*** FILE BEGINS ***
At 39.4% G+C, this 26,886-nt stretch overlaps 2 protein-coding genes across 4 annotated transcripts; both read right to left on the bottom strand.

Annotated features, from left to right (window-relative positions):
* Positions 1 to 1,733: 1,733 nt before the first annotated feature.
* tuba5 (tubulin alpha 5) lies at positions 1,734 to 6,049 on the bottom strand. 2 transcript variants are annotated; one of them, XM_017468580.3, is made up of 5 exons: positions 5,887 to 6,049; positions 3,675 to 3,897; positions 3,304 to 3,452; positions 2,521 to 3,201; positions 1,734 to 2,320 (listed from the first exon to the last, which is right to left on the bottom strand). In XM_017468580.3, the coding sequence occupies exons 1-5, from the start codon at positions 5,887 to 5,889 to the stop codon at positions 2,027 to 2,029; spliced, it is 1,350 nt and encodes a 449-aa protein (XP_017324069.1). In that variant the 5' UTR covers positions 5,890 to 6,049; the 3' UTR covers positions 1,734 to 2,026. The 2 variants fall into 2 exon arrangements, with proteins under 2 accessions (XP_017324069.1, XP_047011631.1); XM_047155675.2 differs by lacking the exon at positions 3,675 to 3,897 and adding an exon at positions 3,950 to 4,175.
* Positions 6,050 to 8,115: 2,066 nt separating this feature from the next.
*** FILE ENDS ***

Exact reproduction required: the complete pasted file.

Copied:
At 39.4% G+C, this 26,886-nt stretch overlaps 2 protein-coding genes across 4 annotated transcripts; both read right to left on the bottom strand.

Annotated features, from left to right (window-relative positions):
* Positions 1 to 1,733: 1,733 nt before the first annotated feature.
* tuba5 (tubulin alpha 5) lies at positions 1,734 to 6,049 on the bottom strand. 2 transcript variants are annotated; one of them, XM_017468580.3, is made up of 5 exons: positions 5,887 to 6,049; positions 3,675 to 3,897; positions 3,304 to 3,452; positions 2,521 to 3,201; positions 1,734 to 2,320 (listed from the first exon to the last, which is right to left on the bottom strand). In XM_017468580.3, the coding sequence occupies exons 1-5, from the start codon at positions 5,887 to 5,889 to the stop codon at positions 2,027 to 2,029; spliced, it is 1,350 nt and encodes a 449-aa protein (XP_017324069.1). In that variant the 5' UTR covers positions 5,890 to 6,049; the 3' UTR covers positions 1,734 to 2,026. The 2 variants fall into 2 exon arrangements, with proteins under 2 accessions (XP_017324069.1, XP_047011631.1); XM_047155675.2 differs by lacking the exon at positions 3,675 to 3,897 and adding an exon at positions 3,950 to 4,175.
* Positions 6,050 to 8,115: 2,066 nt separating this feature from the next.